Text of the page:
A full video recording of the event can be viewed here.

A number of news pieces ran in the days preceding and following the Detroit NTPP forum:

Map a new course for U.S. transportation funds,

Detroit Free Press by Dennis Archer

Federal policies ignore transportation’s role in economic growth, ex-mayor says,

Crain’s Detroit Business by Bill Shea

State help sought to reform U.S. transportation funding,

Detroit Free Press by Matt Helms

The next NTPP forum will take place in Minneapolis on Monday, November 23rd at the University of Minnesota.

Friday, September 11, 2009

NTPP Advocates for Federal Transportation Policy Reform at Seattle Forum

With less than a month to go before the nation’s surface transportation law is due to expire, the Bipartisan Policy Center’s (BPC) National Transportation Policy Project (NTPP) is hard at work facilitating debate and engaging key transportation decision makers across the country in discussions about the future of our nation’s transportation system.

The NTPP held a public forum in Seattle, Washington on August 27th to discuss its blueprint for reform entitled, “Performance Driven: A New Vision for U.S. Transportation Policy,” and the implications for the Puget Sound region. The forum, the first of many to be held around the country, attracted leading local and national transportation policymakers, academics, and other key transportation stakeholders.

Panelists who spoke at the Seattle event agreed that federal transportation policy, which hasn’t been overhauled in decades, needs immediate reform. NTPP Co-Chair and Former U.S. Senator Slade Gorton urged local citizens, as well as Congress, to push for such reform.

The Seattle forum discussion focused on the importance of greater flexibility in local and regional spending based on performance, as well as highlighted the need for innovative solutions to increase the capacity and performance of the transportation system. A research paper by Thomas A. Horan, Ph.D. on “The Critical Role of Information Technology in Improving Surface Transportation Performancewas released at the forum, calling for an acceleration of ITS innovation in the context of a performance-based federal transportation system.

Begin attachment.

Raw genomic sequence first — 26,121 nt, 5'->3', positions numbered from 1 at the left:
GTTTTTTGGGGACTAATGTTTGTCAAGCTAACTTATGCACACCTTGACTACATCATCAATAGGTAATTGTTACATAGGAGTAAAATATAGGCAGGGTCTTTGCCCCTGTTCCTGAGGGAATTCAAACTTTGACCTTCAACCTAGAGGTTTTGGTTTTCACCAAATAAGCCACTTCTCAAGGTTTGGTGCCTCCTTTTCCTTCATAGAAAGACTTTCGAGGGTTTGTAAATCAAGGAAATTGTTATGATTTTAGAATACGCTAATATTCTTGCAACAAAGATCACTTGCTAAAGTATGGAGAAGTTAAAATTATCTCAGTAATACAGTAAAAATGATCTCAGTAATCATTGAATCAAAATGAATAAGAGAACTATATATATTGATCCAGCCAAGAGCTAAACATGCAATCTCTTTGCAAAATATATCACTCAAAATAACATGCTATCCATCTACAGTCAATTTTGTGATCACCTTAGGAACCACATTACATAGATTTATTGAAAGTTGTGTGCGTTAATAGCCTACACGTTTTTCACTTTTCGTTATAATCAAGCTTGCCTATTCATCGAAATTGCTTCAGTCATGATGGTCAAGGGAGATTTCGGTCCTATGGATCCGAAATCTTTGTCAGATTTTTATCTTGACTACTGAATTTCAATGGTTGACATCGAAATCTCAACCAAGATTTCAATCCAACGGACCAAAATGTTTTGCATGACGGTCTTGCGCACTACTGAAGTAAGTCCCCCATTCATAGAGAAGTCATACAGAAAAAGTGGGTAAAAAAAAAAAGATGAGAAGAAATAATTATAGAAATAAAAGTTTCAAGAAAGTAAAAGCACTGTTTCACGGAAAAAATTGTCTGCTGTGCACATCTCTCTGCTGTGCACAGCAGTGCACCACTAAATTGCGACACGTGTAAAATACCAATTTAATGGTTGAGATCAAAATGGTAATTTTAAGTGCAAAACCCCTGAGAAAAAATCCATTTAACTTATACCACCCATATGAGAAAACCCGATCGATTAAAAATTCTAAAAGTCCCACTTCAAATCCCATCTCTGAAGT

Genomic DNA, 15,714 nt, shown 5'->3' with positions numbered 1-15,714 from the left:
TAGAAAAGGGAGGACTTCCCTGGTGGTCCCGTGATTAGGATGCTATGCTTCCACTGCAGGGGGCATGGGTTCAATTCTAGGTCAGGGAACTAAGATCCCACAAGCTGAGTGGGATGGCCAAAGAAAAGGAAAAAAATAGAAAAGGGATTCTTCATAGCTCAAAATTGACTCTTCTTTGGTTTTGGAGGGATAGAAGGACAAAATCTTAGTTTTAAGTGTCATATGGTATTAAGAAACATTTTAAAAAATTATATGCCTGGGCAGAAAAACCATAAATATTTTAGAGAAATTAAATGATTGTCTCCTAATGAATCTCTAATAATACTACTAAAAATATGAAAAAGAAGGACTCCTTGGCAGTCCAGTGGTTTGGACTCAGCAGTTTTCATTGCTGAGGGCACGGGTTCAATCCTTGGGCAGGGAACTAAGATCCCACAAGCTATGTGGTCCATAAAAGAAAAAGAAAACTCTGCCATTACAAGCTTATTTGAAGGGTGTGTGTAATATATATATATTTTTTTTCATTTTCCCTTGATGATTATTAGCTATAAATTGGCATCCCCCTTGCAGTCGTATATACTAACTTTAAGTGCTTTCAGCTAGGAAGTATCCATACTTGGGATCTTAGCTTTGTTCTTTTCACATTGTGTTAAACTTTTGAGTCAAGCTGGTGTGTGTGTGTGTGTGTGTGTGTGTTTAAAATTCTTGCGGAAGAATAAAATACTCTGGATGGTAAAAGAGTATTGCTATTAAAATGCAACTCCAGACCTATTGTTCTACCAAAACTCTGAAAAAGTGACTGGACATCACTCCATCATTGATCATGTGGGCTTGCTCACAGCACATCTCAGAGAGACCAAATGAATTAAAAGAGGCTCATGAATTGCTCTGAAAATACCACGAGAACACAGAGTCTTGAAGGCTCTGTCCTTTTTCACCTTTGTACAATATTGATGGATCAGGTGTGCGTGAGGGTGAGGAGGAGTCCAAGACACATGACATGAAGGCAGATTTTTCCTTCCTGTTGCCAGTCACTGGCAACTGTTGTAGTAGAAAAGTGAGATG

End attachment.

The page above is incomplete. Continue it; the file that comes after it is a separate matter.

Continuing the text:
Held at the Arctic Club Hotel in downtown Seattle, the forum attracted transportation experts from across the state, including State Senator Mary Margaret Haugen; Charlie Howard, Transportation Planning Director for the Puget Sound Regional Council; Dan O’Neal, Commissioner, Washington State Transportation Commission; Steve Marshall, Senior Fellow, Cascadia Center for Regional Development; Joni Earl, Chief Executive Officer, Sound Transit; and J. Tayloe Washburn, Foster Pepper PLLC and Chair of the Greater Seattle Chamber of Commerce.

A full video recording of the event can be viewed here, as well as a selection of photographs here.

NTPP Co-Chair former Senator Slade Gorton was interviewed following the August 27 event by Jeremy Grater on Seattle’s KOMO Newsradio.

As a result of the Seattle forum a number of news articles and blogs that ran, including:

Transportation dollars should be allocated to maximize larger society goals,

The Seattle Times by Slade Gorton

A Call for Federal Transportation Reform,

Business Improvement Area Blog

New Direction and Goals Unveiled at National Transportation Forum,

Cascadia Prospectus by Mike Wussow

Forget Pork. When It Comes to Transportation Spending, Think Sugar, What’s Wrong with Transportation Policy and How to Get it Right,

The Daily Green by Jim DiPeso

Slade Gorton: Federal transpo dollars should follow clearly stated national objectives,

The Bellingham Herald (Traffic Talk Blog) by Jared Paben

The next NTPP forum will take place in Detroit on Monday, September 21st at the offices of the Detroit Regional Chamber. Invited speakers include: Dennis Archer, NTPP Co-Chair and Former Mayor of Detroit, Jack Basso, NTPP Member and Director of Program Finance and Management at AASHTO, Michigan State Representative Pam Byrnes, among others.